Some pitch situations quickly turn into a status game.
The pitching party feels high status because they feel like they’ve really nailed it and have an extraordinarily brilliant product. It’s going to change the world (which might be true).
The decision maker feels high status because they get to decide about the proposal and they want you to know that they have the final say. They are extraordinarily brilliant in identifying trends (which might be true).
Inevitably, both desires for higher status clash when one of the parties makes a claim that the other just must dispute – because, well, they know it better (which might be true).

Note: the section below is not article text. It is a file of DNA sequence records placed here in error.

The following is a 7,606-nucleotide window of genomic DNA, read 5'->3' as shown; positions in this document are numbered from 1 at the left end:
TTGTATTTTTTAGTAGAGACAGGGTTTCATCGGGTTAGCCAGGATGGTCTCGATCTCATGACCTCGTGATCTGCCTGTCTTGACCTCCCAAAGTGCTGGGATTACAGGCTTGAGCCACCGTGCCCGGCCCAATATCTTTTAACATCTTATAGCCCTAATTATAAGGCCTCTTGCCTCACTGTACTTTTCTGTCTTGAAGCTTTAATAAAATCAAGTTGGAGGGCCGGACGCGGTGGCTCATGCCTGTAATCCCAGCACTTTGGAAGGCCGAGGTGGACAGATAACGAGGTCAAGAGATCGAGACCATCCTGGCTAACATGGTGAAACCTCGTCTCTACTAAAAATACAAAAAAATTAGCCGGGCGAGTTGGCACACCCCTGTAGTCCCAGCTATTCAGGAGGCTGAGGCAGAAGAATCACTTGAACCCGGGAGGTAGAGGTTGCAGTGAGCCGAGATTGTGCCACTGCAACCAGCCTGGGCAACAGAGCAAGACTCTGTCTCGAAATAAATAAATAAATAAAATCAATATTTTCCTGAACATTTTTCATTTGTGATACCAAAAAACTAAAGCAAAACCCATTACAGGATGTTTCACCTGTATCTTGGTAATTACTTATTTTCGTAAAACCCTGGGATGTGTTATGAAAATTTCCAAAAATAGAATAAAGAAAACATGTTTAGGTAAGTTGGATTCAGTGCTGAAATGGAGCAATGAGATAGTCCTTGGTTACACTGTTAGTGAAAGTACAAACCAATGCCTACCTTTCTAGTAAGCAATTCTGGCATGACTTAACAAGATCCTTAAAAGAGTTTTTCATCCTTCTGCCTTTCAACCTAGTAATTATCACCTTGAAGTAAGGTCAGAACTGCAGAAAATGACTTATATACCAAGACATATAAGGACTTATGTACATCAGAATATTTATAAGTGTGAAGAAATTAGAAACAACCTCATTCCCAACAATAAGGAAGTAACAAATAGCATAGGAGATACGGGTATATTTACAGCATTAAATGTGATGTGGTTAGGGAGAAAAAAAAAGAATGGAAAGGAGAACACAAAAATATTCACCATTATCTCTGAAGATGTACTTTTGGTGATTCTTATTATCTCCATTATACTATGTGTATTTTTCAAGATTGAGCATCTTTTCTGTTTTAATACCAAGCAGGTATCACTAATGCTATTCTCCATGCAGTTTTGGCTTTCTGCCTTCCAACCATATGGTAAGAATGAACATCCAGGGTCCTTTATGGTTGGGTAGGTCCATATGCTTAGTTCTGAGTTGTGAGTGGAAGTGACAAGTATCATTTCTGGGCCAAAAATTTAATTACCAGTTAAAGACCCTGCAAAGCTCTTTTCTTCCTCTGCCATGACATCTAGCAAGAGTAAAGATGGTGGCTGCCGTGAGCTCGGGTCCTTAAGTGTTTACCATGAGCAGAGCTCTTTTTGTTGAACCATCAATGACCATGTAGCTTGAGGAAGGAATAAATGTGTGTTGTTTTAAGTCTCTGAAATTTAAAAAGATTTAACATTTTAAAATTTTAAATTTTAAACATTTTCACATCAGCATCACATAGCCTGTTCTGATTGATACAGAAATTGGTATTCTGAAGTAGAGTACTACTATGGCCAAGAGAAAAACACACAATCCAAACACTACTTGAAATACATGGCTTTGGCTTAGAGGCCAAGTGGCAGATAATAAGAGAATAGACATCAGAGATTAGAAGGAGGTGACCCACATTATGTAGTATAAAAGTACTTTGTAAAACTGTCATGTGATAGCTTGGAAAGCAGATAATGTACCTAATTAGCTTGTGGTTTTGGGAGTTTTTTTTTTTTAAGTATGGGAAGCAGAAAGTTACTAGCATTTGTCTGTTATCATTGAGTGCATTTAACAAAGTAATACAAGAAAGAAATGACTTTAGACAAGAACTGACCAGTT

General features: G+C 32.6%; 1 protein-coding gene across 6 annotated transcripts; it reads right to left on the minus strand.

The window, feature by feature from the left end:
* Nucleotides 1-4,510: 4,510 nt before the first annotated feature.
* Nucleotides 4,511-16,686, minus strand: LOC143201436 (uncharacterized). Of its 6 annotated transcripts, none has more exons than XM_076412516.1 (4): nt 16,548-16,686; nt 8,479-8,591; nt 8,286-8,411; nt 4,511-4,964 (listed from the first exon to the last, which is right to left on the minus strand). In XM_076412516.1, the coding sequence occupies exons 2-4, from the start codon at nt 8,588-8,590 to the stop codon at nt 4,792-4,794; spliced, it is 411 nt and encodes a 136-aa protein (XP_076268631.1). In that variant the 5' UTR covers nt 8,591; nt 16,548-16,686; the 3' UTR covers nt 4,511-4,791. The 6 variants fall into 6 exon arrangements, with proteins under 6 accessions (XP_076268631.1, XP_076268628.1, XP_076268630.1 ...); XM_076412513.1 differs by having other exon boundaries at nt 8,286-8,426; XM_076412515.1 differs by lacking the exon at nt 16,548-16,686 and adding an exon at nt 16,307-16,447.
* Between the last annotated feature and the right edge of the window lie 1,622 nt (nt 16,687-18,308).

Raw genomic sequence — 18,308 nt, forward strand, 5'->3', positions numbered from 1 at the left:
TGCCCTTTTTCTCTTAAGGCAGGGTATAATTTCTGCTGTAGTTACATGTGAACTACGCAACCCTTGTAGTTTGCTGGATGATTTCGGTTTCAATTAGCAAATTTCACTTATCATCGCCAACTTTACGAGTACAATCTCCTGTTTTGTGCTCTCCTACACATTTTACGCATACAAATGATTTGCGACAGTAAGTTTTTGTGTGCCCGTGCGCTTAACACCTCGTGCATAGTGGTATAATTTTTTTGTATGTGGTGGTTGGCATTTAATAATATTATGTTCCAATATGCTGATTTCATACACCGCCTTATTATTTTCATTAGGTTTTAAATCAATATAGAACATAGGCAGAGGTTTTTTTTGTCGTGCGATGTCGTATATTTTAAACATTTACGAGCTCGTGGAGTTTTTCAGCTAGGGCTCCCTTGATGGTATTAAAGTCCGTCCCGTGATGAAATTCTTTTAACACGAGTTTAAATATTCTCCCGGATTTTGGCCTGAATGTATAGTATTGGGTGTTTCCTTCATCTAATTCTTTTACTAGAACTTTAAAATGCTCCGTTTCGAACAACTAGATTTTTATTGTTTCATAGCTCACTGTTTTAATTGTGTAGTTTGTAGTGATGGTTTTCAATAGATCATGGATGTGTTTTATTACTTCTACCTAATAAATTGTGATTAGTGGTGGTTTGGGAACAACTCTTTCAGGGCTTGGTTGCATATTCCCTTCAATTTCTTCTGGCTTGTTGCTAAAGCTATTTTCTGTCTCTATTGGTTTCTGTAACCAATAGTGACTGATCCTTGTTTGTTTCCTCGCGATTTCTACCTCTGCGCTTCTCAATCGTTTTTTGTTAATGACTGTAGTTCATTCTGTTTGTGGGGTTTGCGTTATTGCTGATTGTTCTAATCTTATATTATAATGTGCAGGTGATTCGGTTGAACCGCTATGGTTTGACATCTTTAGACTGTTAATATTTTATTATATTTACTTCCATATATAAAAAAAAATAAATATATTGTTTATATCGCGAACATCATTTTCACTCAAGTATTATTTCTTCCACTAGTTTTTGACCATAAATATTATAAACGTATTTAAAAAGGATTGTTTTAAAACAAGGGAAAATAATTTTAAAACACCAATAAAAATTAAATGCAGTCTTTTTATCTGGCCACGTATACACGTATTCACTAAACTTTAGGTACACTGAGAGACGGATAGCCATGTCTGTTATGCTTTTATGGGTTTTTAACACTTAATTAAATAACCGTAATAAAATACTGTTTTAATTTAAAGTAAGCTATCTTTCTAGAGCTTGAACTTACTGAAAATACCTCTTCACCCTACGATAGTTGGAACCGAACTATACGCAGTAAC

The world, however, couldn’t care less about who’s right and who’s not. Or about who’s in charge and who’s not. They care about which ideas see the light of day. And so, the right idea in the wrong meeting room likely isn’t worth much when the parties have status as their top priority.
Change happens easier if we ban status from the meeting room.
If the other party doesn’t see it that way, you might be better off looking for a different partner.